Chadwick Boseman. From the moment he appeared in the Marvel Cinematic Universe in Captain America: Civil War, you knew the fictional world would never be the same. The power he exuded standing, looking at the world below him before turning to face not only Black Widow but the audience as well. I was awestruck. Was this the same man who became indistinguishable during the Jackie Robinson biopic? The young man who stole scenes alongside Kevin Costner in Draft Day?
No. No, this was somebody else entirely. A man with the weight of the world on his shoulders. A beautiful, dark-toned man with a responsibility to be a superhero with poise and dignity. A hero that millions of little boys and girls would look at and, perhaps for the first time in their young lives, see themselves. Chadwick Boseman. Our King. A Howard University graduate and thespian who mastered his craft under the watchful eye of the world. Never folding or losing sight of what he was accomplishing.
He was changing our world.
African American men in the United States have the unalienable task of trying to convince the world that they are not who they have been made out to be. For centuries, those in power have attempted to paint Black men as savages, criminals, and monsters. Whether or not this was his intention, Boseman’s work went a long way towards painting a more nuanced picture of the Black American man. Best known for portraying a slew of American heroes on the big screen, Boseman got to laugh, cry, scream, fight, and win in scenarios based on true events.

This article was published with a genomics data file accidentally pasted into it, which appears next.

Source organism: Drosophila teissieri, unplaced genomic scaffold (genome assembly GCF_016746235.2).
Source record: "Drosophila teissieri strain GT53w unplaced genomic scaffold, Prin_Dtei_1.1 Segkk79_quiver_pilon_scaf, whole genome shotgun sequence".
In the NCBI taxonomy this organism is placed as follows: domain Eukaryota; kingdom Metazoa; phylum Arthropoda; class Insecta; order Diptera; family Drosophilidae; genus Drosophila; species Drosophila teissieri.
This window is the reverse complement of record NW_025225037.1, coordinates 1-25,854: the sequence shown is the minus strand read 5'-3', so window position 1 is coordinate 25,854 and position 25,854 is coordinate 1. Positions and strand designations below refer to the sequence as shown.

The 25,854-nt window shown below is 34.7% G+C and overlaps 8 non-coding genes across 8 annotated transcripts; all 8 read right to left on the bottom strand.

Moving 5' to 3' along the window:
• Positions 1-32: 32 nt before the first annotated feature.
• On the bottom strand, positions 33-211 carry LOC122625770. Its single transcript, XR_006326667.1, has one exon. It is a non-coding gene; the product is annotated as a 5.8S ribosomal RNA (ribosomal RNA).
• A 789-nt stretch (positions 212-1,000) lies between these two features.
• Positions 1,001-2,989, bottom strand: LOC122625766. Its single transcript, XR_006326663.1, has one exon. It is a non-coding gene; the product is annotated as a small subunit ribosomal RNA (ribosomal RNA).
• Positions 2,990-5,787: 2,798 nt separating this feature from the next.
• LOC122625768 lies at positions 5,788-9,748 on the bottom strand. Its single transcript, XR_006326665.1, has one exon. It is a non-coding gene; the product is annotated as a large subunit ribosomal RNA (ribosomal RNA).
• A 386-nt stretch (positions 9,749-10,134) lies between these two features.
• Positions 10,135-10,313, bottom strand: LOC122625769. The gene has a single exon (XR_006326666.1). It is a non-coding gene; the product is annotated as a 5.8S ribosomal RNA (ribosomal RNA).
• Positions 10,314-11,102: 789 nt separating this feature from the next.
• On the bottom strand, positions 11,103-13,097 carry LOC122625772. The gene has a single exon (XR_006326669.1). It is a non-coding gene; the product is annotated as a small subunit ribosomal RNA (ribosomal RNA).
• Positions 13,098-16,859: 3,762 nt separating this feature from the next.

For decades, Black actors were typecast as one-dimensional characters. Not Boseman. Not the roles he chose to embody. Fully fleshed out characters like the ones he played in Get On Up and Marshall adds to the legacies of both James Brown and Thurgood Marshall, making heroes out of household names. Additionally, his role in Spike Lee’s Da 5 Bloods tells a story so foreign to many, Black men in the military serving a country refusing to serve them.
Chadwick was educated, carried himself with grace, integrity, and, in his real-life actions, gives an entire generation an icon all their own. Boseman is our Sidney Poitier, our Denzel Washington, our Danny Glover. Someone so unapologetically Black without being defined by race. What we saw was not a Black actor playing a Black character simply because he was Black. No. What we saw was an artist unafraid to work to provide an honest portrayal of the community he saw around him. No job was too small for Boseman. Moreover, no accolade was ever too above the cause. When watching Boseman accept awards, he never collapsed under the pressure of the audience. He hails his cast and crew members as integral parts of what he was blessed to create. If the spotlight was on him, he shared the shine.
And then there came T’Challa. The game-changer. In the months leading up to the release of Black Panther, Black people bought merchandise, made plans to view the film with loved ones, and hyped the excitement for this monumental moment. Not only was Boseman playing an African-born superhero, but he, along with Ryan Coogler, created a corner of the highest-grossing film franchise just for us. If the movie didn’t gross a billion dollars or earn its historic Best Picture nod, it would remain the same groundbreaking moment that it is. Because, for us, it opened the doors for more stories about us made for us and told by us.
November 29, 2020, was to be Chadwick Boseman’s 44th birthday. A legend has gone too soon. However, his legacy will live on as a role model, a brother, a friend, a king. In August, the world stood still as we collectively received the news of his silent battle with colon cancer, a battle he ultimately succumbed to. However, he never let his diagnosis define him. Nor did it stop him from doing what he knew millions counted on him to do: create art in which we can all see our own reflections.
Chadwick Boseman is unequivocally the very best of us. Forever our king. 💜
Chadwick Boseman will star in the upcoming film Ma Rainey’s Black Bottom, streaming on Netflix on December 18th.
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